Eight of the best coffins and urns you would want to be seen dead in

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Eight coffins and urns you would want to be seen dead in

It's Halloween, a time when many cultures honour the dead. To mark the occasion, we take a tour through some of the most interesting final resting places dreamed up by designers, including a biodegradable urn that turns a deceased loved one into a tree and colourful zip-up coffins designed to make death less depressing.


Eight of the best coffins and urns on Dezeen

Bios Incube by Bios Urn

Bios Urn is a biodegradable urn that turns the ashes of a dead person into a tree.

An incubator aids the process, and users can monitor the progress of the plant's growth using a smartphone app.

Find out more about Bios Incube by Bios Urn ›


Eight of the best coffins and urns on Dezeen

Zip-up coffins by Visser & Meijwaard

Visser & Meijwaard designed these partially reusable coffins as alternatives to the somber caskets used during traditional funeral ceremonies.

Each coffin is made up of three detachable parts: an undercarriage, a stretcher and a PVC cover. Zippers allow the shell to be opened and closed as necessary.

Find out more about Zip-up coffins by Visser & Meijwaard ›


Eight of the best coffins and urns on Dezeen

Earn/Urn by Neil Conley

Neil Conley made his series of funerary urns from reclaimed carbon fibre.

The products are part of a project finding uses for carbon fibre extracted from decommissioned aircraft through new incineration processes.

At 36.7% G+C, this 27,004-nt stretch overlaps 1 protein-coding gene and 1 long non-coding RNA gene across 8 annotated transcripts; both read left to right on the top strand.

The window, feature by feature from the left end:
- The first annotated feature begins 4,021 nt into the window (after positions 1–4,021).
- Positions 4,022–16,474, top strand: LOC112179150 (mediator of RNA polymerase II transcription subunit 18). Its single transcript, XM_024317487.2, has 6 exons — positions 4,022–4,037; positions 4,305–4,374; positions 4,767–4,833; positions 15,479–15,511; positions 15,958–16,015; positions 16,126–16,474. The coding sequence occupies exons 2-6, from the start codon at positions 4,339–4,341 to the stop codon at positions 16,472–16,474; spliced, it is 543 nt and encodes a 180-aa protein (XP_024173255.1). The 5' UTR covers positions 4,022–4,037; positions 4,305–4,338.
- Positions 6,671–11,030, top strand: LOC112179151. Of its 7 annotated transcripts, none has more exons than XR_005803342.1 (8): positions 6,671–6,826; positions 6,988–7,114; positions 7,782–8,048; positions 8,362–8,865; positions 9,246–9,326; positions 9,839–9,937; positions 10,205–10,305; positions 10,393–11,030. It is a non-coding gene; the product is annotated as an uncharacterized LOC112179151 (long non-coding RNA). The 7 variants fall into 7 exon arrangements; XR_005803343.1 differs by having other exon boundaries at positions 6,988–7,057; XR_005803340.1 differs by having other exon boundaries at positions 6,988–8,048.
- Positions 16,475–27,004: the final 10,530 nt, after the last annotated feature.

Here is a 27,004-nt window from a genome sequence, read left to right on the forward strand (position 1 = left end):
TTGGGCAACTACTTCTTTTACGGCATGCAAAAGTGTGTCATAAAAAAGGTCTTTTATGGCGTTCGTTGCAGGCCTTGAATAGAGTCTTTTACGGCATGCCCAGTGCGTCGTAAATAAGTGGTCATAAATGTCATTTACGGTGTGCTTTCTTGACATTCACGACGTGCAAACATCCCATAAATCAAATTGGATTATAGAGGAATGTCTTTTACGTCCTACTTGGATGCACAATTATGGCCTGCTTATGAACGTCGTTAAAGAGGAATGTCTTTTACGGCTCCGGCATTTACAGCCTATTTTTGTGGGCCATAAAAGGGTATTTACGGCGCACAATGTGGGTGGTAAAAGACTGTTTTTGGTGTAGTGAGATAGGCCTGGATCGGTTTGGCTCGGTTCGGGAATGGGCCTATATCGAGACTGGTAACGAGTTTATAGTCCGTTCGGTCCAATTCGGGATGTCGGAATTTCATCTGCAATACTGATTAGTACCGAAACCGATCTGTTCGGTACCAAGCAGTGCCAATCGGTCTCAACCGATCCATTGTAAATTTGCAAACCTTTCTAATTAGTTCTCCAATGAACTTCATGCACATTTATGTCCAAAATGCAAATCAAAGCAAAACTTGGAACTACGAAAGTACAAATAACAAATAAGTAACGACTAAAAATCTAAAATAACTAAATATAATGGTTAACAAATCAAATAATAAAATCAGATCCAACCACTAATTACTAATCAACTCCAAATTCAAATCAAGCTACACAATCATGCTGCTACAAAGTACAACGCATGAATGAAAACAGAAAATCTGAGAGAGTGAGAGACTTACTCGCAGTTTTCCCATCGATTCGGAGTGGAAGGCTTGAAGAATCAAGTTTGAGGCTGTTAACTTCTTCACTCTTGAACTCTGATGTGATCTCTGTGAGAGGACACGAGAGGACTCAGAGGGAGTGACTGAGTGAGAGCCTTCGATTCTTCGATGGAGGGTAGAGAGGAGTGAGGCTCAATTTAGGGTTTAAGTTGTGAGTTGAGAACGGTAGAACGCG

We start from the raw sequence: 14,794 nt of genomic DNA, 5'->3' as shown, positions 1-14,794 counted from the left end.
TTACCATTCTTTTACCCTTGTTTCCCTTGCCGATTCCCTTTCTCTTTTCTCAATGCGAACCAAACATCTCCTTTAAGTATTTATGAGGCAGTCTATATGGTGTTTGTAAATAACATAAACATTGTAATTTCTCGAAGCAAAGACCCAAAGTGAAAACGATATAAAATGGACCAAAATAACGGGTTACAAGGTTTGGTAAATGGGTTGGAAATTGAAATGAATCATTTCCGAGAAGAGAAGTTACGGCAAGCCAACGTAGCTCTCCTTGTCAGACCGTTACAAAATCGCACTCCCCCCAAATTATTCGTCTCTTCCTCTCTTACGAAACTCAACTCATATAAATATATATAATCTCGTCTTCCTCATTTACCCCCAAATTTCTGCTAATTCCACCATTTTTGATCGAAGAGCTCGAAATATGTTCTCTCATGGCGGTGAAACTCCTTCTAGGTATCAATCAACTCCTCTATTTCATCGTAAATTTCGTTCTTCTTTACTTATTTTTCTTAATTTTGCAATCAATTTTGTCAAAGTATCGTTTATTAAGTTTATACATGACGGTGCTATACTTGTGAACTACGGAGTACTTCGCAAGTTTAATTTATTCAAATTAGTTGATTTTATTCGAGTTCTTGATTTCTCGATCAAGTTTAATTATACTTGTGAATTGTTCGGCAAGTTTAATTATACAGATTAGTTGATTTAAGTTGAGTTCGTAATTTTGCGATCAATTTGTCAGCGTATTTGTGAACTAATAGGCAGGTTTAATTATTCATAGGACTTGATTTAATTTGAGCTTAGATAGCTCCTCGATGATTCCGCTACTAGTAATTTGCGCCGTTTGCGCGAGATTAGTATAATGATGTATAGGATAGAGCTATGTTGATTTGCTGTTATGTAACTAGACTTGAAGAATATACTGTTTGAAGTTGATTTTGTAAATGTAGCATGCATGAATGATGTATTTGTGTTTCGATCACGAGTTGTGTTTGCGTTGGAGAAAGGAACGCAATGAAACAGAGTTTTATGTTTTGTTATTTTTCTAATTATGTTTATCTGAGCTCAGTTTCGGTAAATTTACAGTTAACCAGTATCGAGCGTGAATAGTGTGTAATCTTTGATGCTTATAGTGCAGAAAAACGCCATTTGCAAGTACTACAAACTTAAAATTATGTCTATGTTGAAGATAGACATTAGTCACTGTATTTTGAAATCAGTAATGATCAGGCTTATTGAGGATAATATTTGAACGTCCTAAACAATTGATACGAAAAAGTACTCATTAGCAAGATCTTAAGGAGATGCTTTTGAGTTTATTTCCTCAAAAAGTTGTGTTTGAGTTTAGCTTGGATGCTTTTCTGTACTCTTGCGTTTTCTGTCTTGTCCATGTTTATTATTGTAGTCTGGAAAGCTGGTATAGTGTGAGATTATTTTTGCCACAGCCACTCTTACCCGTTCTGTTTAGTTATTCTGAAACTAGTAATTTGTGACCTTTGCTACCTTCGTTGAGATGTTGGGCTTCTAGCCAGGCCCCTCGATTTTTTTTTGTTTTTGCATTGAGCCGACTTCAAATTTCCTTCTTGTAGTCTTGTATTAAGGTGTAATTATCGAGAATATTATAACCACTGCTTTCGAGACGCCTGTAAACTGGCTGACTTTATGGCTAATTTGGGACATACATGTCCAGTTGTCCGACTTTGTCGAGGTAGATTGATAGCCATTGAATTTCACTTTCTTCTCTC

Find out more about Earn/Urn by Neil Conley ›


Eight of the best coffins and urns on Dezeen

Mark the last veil by Roos Kuipers

Roos Kuipers' vision for a final resting place includes an open coffin where the dead body is gradually covered in layers of fabric.

The piece is made of elm with rounded corners and slots in the side to accommodate six layers of bamboo, cotton and silk fabric.

Find out more about Mark the last veil by Roos Kuipers ›


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Memento – After Time Elapsed by Geraldine Spilker

In response to a recent increase in the number of cremations, Geraldine Spilker's project provides an alternative way to keep ashes that could replace the traditional urn.

The designer developed a process of binding ashes with resin, creating a tactile object from cremated remains.

Find out more about Memento – After Time Elapsed by Geraldine Spilker ›


Eight of the best coffins and urns on Dezeen

Misirizzi by Wolfgang Natlacen

Natlacen's Misirizzi – which literally translates as "roly-poly" toy – containers are designed as an irreverent take on the traditional urns used to store remains.

The egg-shaped container rests on a curved base, and is constructed from rot-resistant acacia wood – the same material often used by ancient Egyptians for sarcophagi.

Find out more about Misirizzi by Wolfgang Natlacen ›


Eight of the best coffins and urns on Dezeen

Mourning Objects by Anna Schwamborn

Anna Schwamborn's range of Mourning Objects jewellery is made with the hair and cremated ashes of a dead loved one.

The series comprises a rosary, necklace and a watch chain tear catcher.

Find out more about Mourning Objects by Anna Schwamborn ›


Eight of the best coffins and urns on Dezeen

21 Grams by Mark Sturkenboom

Dutch designer Mark Sturkenboom's 21 Grams "memory box" contains a dildo with a compartment for storing the ashes of a deceased partner.

The box opens using a gold-plated brass key that can be worn as a necklace, and incorporates an amplifier for playing music from an iPhone that slots into the base.

Find out more about 21 Grams by Mark Sturkenboom ›